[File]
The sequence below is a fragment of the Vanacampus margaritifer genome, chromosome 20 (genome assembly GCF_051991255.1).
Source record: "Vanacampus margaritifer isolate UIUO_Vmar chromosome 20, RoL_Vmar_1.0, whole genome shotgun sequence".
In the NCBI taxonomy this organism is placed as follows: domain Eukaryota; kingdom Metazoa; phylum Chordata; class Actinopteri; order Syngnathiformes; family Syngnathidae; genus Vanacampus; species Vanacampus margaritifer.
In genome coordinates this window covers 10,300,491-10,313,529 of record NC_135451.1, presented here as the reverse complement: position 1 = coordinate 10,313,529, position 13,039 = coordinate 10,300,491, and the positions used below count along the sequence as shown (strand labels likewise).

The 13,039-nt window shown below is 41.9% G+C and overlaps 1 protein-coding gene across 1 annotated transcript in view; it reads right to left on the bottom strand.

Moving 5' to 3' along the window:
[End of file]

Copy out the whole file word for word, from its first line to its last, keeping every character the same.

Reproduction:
The sequence below is a fragment of the Vanacampus margaritifer genome, chromosome 20 (genome assembly GCF_051991255.1).
Source record: "Vanacampus margaritifer isolate UIUO_Vmar chromosome 20, RoL_Vmar_1.0, whole genome shotgun sequence".
In the NCBI taxonomy this organism is placed as follows: domain Eukaryota; kingdom Metazoa; phylum Chordata; class Actinopteri; order Syngnathiformes; family Syngnathidae; genus Vanacampus; species Vanacampus margaritifer.
In genome coordinates this window covers 10,300,491-10,313,529 of record NC_135451.1, presented here as the reverse complement: position 1 = coordinate 10,313,529, position 13,039 = coordinate 10,300,491, and the positions used below count along the sequence as shown (strand labels likewise).

The 13,039-nt window shown below is 41.9% G+C and overlaps 1 protein-coding gene across 1 annotated transcript in view; it reads right to left on the bottom strand.

Moving 5' to 3' along the window: